Posted on July 31, 2013 by Melissa Mainhart and Ryan Boyles
Escaping from the heat is on the minds of many this time of year, even with the mild summer that we have had in 2013. The two locations that come to mind when trying to keep cool are the mountains and the beach. The mountains make sense - higher elevations mean cooler temperatures. But why the beach? Is it the water or the slower pace of life that draws us to the beach when temperatures back home get unbearable? Or is it the constant breeze that we feel when we are there that makes the sun and surf so delightful?
Have you ever noticed that during the daytime when you are facing the water at the beach, the wind is always in your face? This may seem peculiar to you, as it seems logical for wind to change direction rather than come consistently from the same direction. Believe it or not, what you are experiencing is physics! The continuous breeze you feel during the day is caused by a large temperature difference between the land and the sea; since the breeze is coming from the ocean, we call it the sea breeze.
Sea breeze front along the North Carolina and South Carolina coasts.
This nice wind is persistent along the coast in the warmer months of the year and is responsible for much of the weather and climate at the beach during these months. This breeze brings cooler, moister air on shore during the day, slowing down warming and keeping the area more mild than most inland areas. With abundant moisture from the ocean and atmospheric instability from the sun's energy already present along the coast, it should come as no surprise that the sea breeze triggers thunderstorms along the coast in the mid-afternoon. Indeed, the thunderstorms and rain associated with sea breezes contribute as much as 40% to the summertime precipitation.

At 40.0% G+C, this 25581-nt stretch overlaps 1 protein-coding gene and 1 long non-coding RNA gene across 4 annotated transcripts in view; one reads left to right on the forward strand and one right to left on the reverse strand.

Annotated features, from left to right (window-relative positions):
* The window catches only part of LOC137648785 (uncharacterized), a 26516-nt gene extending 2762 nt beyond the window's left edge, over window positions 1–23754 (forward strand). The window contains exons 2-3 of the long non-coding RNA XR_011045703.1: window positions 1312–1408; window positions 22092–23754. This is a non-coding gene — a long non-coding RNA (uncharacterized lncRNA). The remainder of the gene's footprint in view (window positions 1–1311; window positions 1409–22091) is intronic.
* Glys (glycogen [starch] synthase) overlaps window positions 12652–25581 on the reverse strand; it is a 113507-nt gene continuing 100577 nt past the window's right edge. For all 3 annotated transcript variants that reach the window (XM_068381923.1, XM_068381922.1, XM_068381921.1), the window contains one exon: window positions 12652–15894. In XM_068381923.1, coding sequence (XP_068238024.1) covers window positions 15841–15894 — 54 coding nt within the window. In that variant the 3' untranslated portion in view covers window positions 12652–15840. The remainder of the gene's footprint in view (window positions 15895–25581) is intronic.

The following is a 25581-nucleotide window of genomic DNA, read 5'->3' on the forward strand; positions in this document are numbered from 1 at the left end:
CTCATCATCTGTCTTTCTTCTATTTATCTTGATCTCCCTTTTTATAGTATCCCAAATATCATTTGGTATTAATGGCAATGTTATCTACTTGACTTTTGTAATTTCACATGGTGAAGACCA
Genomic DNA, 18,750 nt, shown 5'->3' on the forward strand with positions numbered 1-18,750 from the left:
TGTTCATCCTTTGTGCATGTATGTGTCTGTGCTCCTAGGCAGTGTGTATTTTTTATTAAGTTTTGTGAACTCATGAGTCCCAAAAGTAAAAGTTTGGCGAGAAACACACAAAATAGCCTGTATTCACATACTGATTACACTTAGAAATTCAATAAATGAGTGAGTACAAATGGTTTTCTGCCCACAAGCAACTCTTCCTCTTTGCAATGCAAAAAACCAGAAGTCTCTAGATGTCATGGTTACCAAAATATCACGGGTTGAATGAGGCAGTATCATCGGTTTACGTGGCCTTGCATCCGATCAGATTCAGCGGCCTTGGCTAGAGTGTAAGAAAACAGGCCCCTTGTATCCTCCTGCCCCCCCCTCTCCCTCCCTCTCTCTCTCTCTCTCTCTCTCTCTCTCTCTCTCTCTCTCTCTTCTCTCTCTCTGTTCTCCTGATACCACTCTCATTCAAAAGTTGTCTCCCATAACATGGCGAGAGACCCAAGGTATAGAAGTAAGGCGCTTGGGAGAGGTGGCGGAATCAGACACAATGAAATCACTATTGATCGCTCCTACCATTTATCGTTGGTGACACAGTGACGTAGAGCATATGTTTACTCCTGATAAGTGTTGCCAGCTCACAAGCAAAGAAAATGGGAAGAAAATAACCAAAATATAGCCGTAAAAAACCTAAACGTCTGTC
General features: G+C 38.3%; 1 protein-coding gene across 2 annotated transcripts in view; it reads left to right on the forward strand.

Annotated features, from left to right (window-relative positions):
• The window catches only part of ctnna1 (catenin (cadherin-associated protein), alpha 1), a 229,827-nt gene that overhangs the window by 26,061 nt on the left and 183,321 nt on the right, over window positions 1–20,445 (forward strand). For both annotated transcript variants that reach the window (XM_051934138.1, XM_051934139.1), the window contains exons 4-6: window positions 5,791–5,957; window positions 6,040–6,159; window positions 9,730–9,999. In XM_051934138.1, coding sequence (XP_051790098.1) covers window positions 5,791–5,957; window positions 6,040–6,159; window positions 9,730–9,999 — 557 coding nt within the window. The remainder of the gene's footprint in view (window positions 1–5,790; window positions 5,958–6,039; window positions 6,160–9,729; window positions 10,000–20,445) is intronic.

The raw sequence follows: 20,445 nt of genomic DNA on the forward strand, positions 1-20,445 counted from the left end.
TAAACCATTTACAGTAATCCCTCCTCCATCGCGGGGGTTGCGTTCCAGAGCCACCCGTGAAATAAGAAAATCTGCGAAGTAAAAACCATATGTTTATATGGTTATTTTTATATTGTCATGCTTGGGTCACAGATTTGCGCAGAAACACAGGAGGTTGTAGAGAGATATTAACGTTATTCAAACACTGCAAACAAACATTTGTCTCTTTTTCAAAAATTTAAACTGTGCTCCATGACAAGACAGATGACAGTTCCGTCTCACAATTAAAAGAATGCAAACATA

At night, the solar energy absorbed during the day is released, cooling the ocean slower than the land. Over time this leads to the ocean warming up during the summers months. This makes sense when we remember that the water is much warmer at the end of August than it is at the beginning of May, even though the days are just as long. Towards August and September the ocean is holding onto enough heat that the difference between the temperatures of the ocean and the land are no longer very large, so the mechanics that cause the sea breezes are weaker. So the sea breeze is usually strongest in late spring and early summer, and weak by late summer.
With all that in mind, to ensure a wonderful day at the beach complete with sunshine, warm waters and a nice sea breeze, head down in the next couple of weeks before the sea breeze gets put to bed until next year!
Sea and Land Breezes Climate Education from the NC State Climate Office
Classic Sea Breeze from NOAA-NWS
Keywords: Weather Events, Thunderstorms